Justices to hear suit of student denied aid

Religious studies barred scholarship, Wash. says

November 30, 2003|By John A. MacDonald | John A. MacDonald,HARTFORD COURANT

WASHINGTON - Joshua Davey arrived for his freshman year at Northwest College, a small, private institution near Seattle, with a state-financed scholarship and a desire to major in pastoral studies and become a minister.

Within days, Davey ran into a problem: The state of Washington's Constitution prohibits the use of state aid to pay for religious instruction. Davey would have to change his major or give up the scholarship.

"My religious beliefs are the only reason for me to seek a college education," Davey said later, explaining why he declined to change his major at the start of his freshman and sophomore years, when he was again eligible for the scholarship.

Instead, Davey filed suit in federal court alleging that Washington's Constitution violated the section of the First Amendment to the U.S. Constitution, which prohibits the government from interfering with the free exercise of religion. On Tuesday, the U.S. Supreme Court is to hear arguments in the case as it tries to sort out conflicting opinions from two lower federal courts.

Experts are watching the case closely because it comes only a year after the high court, in a breakthrough ruling, said the First Amendment allows states to use voucher programs to pay for instruction at religious and secular schools. The Washington case raises the possibility that the court could go even further and require states to provide vouchers to students attending religious-affiliated schools.

"Our position is that state funding for ministerial training raises unique historical concerns," said Steven R. Shapiro, legal director for the American Civil Liberties Union, which has asked the Supreme Court to uphold the state constitution. "The stakes in Davey are high."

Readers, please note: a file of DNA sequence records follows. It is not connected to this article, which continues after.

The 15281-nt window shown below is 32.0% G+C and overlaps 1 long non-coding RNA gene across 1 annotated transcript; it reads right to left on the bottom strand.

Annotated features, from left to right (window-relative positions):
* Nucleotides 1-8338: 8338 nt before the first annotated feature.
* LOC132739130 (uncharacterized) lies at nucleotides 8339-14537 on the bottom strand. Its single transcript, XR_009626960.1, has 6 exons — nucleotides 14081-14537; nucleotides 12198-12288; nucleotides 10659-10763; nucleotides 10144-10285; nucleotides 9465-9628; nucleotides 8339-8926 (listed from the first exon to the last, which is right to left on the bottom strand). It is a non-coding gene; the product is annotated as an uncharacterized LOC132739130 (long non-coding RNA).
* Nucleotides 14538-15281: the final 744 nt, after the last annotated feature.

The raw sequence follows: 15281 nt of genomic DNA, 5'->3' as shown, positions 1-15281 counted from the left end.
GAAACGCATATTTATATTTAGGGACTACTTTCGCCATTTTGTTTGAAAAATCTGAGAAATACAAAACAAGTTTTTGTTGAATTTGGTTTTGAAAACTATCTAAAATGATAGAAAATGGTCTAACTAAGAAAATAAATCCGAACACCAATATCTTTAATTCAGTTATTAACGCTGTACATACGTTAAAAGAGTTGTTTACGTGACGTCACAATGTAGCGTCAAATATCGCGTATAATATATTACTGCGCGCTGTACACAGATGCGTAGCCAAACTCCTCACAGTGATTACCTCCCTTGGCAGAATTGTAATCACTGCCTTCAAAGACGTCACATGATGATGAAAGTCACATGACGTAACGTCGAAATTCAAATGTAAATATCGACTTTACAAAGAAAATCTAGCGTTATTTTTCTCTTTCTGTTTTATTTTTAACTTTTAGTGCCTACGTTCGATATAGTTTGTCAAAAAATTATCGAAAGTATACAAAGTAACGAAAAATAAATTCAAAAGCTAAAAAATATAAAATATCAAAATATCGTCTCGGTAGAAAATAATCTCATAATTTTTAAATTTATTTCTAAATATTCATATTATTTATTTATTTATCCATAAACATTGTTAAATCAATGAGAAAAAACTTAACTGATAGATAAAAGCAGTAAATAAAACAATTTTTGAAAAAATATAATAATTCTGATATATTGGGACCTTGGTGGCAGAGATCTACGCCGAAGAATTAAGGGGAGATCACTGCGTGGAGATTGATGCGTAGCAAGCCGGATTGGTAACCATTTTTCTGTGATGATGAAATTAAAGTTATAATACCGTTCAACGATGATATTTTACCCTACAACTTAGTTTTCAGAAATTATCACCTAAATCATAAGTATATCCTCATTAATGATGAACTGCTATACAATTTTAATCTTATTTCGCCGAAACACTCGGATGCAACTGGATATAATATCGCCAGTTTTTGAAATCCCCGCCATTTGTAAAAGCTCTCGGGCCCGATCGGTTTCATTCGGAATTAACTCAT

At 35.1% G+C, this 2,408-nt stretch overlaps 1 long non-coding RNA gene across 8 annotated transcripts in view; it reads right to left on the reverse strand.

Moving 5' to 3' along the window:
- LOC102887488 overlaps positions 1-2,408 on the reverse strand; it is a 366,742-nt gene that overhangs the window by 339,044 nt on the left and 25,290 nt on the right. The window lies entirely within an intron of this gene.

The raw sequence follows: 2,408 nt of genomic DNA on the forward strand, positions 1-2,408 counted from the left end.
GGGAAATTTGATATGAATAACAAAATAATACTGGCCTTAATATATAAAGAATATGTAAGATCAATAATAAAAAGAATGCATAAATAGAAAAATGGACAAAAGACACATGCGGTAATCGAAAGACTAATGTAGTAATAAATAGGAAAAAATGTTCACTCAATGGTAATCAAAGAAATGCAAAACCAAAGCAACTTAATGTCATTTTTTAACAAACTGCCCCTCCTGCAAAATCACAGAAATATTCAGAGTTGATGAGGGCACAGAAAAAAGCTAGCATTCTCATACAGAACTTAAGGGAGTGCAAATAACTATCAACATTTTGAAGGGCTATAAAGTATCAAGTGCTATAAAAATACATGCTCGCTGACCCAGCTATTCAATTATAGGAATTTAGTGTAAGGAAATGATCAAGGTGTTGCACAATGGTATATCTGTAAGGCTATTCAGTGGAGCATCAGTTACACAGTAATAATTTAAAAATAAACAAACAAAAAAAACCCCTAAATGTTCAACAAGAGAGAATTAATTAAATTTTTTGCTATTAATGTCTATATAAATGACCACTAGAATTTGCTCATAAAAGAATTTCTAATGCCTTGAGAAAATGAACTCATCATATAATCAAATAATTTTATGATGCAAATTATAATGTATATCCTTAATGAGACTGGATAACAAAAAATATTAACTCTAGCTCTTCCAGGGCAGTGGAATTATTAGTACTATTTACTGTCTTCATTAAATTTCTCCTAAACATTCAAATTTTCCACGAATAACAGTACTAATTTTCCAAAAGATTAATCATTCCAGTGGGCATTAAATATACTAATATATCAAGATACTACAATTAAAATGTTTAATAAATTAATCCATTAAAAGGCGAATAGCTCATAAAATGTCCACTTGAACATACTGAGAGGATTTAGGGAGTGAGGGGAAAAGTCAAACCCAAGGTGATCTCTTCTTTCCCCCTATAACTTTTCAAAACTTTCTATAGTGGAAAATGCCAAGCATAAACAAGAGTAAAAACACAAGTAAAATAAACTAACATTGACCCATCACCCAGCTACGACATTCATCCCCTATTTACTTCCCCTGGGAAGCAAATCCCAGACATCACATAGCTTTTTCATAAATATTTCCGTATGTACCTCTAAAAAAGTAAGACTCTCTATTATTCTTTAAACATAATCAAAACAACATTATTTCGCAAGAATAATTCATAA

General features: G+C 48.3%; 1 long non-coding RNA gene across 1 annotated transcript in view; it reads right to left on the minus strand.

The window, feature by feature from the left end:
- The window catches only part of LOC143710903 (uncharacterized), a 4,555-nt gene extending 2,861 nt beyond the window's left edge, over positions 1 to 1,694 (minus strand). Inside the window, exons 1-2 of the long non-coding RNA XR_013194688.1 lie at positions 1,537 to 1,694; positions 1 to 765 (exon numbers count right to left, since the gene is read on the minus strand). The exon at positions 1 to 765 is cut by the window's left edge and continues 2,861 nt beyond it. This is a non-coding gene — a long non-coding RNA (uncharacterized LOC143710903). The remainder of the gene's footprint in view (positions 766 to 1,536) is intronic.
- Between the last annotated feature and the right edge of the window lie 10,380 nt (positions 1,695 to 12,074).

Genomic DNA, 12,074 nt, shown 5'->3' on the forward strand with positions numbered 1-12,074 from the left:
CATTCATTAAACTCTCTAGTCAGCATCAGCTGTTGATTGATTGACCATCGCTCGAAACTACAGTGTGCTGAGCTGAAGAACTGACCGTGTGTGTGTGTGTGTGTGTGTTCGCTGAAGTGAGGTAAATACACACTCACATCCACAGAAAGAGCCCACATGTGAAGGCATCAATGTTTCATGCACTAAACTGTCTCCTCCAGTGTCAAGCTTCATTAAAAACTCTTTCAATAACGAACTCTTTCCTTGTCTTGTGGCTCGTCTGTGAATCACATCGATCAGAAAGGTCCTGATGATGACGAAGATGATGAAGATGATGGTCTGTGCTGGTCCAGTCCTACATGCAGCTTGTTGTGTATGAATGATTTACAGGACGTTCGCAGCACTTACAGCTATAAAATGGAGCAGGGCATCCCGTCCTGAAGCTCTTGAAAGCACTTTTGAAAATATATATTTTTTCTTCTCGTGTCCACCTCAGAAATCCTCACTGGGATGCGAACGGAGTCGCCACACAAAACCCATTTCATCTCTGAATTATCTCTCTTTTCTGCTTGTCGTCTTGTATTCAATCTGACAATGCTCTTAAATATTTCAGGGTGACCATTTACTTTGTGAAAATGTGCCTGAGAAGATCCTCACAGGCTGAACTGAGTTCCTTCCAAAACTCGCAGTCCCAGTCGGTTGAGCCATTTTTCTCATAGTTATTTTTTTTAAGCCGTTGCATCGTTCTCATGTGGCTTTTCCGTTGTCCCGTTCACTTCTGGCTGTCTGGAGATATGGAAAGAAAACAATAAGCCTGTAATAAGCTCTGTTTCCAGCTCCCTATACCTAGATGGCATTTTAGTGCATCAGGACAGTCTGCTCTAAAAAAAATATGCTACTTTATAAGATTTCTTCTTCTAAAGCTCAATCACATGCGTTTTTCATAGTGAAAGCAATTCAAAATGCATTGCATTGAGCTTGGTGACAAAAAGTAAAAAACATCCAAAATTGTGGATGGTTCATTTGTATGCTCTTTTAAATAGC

Jay Alan Sekulow, chief counsel for the American Center for Law and Justice, which is advocating for Davey, said, "By taking this case, the Supreme Court can send an important message to the states that they cannot discriminate against students who choose to focus on religious studies."

Davey arrived at Northwest, a 1,120-student former Bible college in Kirkland, in 1999 with a notice that he met the academic and income requirements for a special scholarship to aid promising students in the first two years of their college careers.

The first sign of trouble came that October, when a college financial aid official told Davey that his choice of a major ran afoul of the state constitution, which contains a specific ban on spending public money for religious instruction. A state statute also prohibits spending state money for students pursuing a degree in theology. The college aid official said there was no difference between pastoral studies and theology.

Davey, citing his religious beliefs, refused to change his major and sued Gov. Gary Locke, who signed the legislation that created the scholarship.

State officials in Washington said they were on sound legal grounds in denying him the scholarship. "The free exercise of religion is one of the most important rights guaranteed to American citizens, but each state should have the right to decide whether its taxpayers will be required to pay for a student's religious instruction," state Attorney General Christine O. Gregorie said.

However the high court case turns out, Davey has moved on to Harvard Law School.

"People really supported me in taking a stand for what I believed in," Davey told an interviewer. "Even people who didn't necessarily believe in the principle at stake really felt I did the right thing by at least standing up for what I felt was right."

The Hartford Courant is a Tribune Publishing newspaper.

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